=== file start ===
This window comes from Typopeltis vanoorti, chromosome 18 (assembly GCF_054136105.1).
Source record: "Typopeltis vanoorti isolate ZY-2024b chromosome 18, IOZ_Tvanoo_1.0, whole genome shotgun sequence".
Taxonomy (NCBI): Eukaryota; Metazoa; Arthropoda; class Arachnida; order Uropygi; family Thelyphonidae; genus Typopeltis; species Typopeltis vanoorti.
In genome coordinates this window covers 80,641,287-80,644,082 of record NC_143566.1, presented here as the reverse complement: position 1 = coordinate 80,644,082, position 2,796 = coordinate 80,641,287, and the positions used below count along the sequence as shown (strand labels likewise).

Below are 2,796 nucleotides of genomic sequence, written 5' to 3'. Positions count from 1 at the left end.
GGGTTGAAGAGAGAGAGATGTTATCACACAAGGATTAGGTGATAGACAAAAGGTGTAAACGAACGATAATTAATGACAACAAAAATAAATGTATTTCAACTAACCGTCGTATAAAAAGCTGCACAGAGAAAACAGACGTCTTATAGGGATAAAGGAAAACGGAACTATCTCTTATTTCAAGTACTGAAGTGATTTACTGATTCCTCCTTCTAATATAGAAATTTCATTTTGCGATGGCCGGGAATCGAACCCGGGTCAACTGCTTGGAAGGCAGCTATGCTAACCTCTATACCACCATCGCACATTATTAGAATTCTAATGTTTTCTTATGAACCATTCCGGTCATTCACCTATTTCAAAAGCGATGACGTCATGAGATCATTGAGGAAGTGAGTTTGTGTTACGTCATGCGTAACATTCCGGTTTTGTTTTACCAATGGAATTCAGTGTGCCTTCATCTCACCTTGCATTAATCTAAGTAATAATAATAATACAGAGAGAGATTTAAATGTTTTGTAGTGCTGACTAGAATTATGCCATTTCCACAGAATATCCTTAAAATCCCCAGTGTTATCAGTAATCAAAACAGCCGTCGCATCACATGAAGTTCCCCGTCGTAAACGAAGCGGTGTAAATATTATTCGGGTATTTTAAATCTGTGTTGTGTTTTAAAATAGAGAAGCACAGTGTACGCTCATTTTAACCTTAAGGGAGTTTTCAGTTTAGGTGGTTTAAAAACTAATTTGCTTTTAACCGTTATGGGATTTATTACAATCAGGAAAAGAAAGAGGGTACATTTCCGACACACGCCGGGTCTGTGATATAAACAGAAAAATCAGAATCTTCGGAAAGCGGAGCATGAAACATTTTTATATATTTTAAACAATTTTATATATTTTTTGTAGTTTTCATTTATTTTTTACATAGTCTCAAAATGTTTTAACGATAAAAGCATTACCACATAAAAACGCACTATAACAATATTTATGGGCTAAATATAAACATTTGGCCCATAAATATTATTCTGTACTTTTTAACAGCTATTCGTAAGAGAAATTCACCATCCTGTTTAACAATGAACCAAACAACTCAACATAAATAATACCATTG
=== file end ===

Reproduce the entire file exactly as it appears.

This window comes from Typopeltis vanoorti, chromosome 18 (assembly GCF_054136105.1).
Source record: "Typopeltis vanoorti isolate ZY-2024b chromosome 18, IOZ_Tvanoo_1.0, whole genome shotgun sequence".
Taxonomy (NCBI): Eukaryota; Metazoa; Arthropoda; class Arachnida; order Uropygi; family Thelyphonidae; genus Typopeltis; species Typopeltis vanoorti.
In genome coordinates this window covers 80,641,287-80,644,082 of record NC_143566.1, presented here as the reverse complement: position 1 = coordinate 80,644,082, position 2,796 = coordinate 80,641,287, and the positions used below count along the sequence as shown (strand labels likewise).

Below are 2,796 nucleotides of genomic sequence, written 5' to 3'. Positions count from 1 at the left end.
GGGTTGAAGAGAGAGAGATGTTATCACACAAGGATTAGGTGATAGACAAAAGGTGTAAACGAACGATAATTAATGACAACAAAAATAAATGTATTTCAACTAACCGTCGTATAAAAAGCTGCACAGAGAAAACAGACGTCTTATAGGGATAAAGGAAAACGGAACTATCTCTTATTTCAAGTACTGAAGTGATTTACTGATTCCTCCTTCTAATATAGAAATTTCATTTTGCGATGGCCGGGAATCGAACCCGGGTCAACTGCTTGGAAGGCAGCTATGCTAACCTCTATACCACCATCGCACATTATTAGAATTCTAATGTTTTCTTATGAACCATTCCGGTCATTCACCTATTTCAAAAGCGATGACGTCATGAGATCATTGAGGAAGTGAGTTTGTGTTACGTCATGCGTAACATTCCGGTTTTGTTTTACCAATGGAATTCAGTGTGCCTTCATCTCACCTTGCATTAATCTAAGTAATAATAATAATACAGAGAGAGATTTAAATGTTTTGTAGTGCTGACTAGAATTATGCCATTTCCACAGAATATCCTTAAAATCCCCAGTGTTATCAGTAATCAAAACAGCCGTCGCATCACATGAAGTTCCCCGTCGTAAACGAAGCGGTGTAAATATTATTCGGGTATTTTAAATCTGTGTTGTGTTTTAAAATAGAGAAGCACAGTGTACGCTCATTTTAACCTTAAGGGAGTTTTCAGTTTAGGTGGTTTAAAAACTAATTTGCTTTTAACCGTTATGGGATTTATTACAATCAGGAAAAGAAAGAGGGTACATTTCCGACACACGCCGGGTCTGTGATATAAACAGAAAAATCAGAATCTTCGGAAAGCGGAGCATGAAACATTTTTATATATTTTAAACAATTTTATATATTTTTTGTAGTTTTCATTTATTTTTTACATAGTCTCAAAATGTTTTAACGATAAAAGCATTACCACATAAAAACGCACTATAACAATATTTATGGGCTAAATATAAACATTTGGCCCATAAATATTATTCTGTACTTTTTAACAGCTATTCGTAAGAGAAATTCACCATCCTGTTTAACAATGAACCAAACAACTCAACATAAATAATACCATTG